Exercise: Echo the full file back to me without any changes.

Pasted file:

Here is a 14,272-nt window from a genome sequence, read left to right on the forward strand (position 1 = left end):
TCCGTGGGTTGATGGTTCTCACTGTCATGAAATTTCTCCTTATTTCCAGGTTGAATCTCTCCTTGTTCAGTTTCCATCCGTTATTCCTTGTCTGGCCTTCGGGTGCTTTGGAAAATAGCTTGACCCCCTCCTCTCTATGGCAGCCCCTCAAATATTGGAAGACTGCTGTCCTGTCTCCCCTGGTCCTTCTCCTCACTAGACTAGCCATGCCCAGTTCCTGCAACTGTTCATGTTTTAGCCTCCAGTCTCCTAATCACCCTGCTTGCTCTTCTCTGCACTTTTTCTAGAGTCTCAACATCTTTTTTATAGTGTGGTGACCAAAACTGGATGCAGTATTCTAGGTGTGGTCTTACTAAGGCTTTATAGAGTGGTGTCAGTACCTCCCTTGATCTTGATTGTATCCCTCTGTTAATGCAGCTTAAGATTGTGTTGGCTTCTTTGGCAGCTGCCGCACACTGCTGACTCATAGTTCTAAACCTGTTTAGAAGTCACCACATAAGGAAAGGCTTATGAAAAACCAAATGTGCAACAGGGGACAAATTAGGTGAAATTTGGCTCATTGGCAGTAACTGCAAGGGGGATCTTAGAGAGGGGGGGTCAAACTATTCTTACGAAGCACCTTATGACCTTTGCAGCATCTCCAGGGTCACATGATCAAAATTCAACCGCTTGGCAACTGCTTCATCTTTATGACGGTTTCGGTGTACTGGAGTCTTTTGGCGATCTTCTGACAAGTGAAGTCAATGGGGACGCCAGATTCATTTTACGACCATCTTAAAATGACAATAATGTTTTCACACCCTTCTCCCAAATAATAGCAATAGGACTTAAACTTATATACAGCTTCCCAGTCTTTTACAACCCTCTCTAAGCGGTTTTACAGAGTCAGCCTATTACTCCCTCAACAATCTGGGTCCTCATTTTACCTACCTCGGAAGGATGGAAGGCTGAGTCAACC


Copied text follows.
Here is a 14,272-nt window from a genome sequence, read left to right on the forward strand (position 1 = left end):
TCCGTGGGTTGATGGTTCTCACTGTCATGAAATTTCTCCTTATTTCCAGGTTGAATCTCTCCTTGTTCAGTTTCCATCCGTTATTCCTTGTCTGGCCTTCGGGTGCTTTGGAAAATAGCTTGACCCCCTCCTCTCTATGGCAGCCCCTCAAATATTGGAAGACTGCTGTCCTGTCTCCCCTGGTCCTTCTCCTCACTAGACTAGCCATGCCCAGTTCCTGCAACTGTTCATGTTTTAGCCTCCAGTCTCCTAATCACCCTGCTTGCTCTTCTCTGCACTTTTTCTAGAGTCTCAACATCTTTTTTATAGTGTGGTGACCAAAACTGGATGCAGTATTCTAGGTGTGGTCTTACTAAGGCTTTATAGAGTGGTGTCAGTACCTCCCTTGATCTTGATTGTATCCCTCTGTTAATGCAGCTTAAGATTGTGTTGGCTTCTTTGGCAGCTGCCGCACACTGCTGACTCATAGTTCTAAACCTGTTTAGAAGTCACCACATAAGGAAAGGCTTATGAAAAACCAAATGTGCAACAGGGGACAAATTAGGTGAAATTTGGCTCATTGGCAGTAACTGCAAGGGGGATCTTAGAGAGGGGGGGTCAAACTATTCTTACGAAGCACCTTATGACCTTTGCAGCATCTCCAGGGTCACATGATCAAAATTCAACCGCTTGGCAACTGCTTCATCTTTATGACGGTTTCGGTGTACTGGAGTCTTTTGGCGATCTTCTGACAAGTGAAGTCAATGGGGACGCCAGATTCATTTTACGACCATCTTAAAATGACAATAATGTTTTCACACCCTTCTCCCAAATAATAGCAATAGGACTTAAACTTATATACAGCTTCCCAGTCTTTTACAACCCTCTCTAAGCGGTTTTACAGAGTCAGCCTATTACTCCCTCAACAATCTGGGTCCTCATTTTACCTACCTCGGAAGGATGGAAGGCTGAGTCAACC